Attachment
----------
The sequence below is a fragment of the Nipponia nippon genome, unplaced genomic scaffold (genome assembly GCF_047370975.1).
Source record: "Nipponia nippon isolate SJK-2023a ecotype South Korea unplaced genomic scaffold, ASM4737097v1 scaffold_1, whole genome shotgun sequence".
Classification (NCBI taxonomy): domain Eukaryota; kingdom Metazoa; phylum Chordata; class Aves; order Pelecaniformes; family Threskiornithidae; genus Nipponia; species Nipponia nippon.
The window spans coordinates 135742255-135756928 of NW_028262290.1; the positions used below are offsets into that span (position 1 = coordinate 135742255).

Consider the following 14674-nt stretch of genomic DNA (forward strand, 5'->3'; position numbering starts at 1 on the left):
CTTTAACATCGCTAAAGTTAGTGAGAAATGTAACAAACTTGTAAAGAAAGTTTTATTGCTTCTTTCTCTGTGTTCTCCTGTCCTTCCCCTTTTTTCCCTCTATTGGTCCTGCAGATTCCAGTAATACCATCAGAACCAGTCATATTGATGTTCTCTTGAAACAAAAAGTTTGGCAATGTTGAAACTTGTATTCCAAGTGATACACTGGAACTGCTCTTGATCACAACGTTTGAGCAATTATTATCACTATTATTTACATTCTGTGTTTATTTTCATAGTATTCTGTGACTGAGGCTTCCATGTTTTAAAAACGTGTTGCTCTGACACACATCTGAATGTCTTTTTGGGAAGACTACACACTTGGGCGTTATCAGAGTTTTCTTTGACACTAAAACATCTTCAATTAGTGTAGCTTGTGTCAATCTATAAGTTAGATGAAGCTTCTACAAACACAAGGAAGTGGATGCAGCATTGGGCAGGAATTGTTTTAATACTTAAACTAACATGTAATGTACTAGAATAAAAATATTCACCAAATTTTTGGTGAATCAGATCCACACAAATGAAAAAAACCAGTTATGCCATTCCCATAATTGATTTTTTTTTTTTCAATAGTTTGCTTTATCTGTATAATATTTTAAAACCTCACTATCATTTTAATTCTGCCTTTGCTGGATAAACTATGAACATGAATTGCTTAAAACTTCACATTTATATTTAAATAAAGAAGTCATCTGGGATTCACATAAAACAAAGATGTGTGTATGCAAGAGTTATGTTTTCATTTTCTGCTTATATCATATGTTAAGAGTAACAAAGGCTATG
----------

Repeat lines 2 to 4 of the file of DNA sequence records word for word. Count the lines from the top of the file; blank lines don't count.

Source record: "Nipponia nippon isolate SJK-2023a ecotype South Korea unplaced genomic scaffold, ASM4737097v1 scaffold_1, whole genome shotgun sequence".
Classification (NCBI taxonomy): domain Eukaryota; kingdom Metazoa; phylum Chordata; class Aves; order Pelecaniformes; family Threskiornithidae; genus Nipponia; species Nipponia nippon.
The window spans coordinates 135742255-135756928 of NW_028262290.1; the positions used below are offsets into that span (position 1 = coordinate 135742255).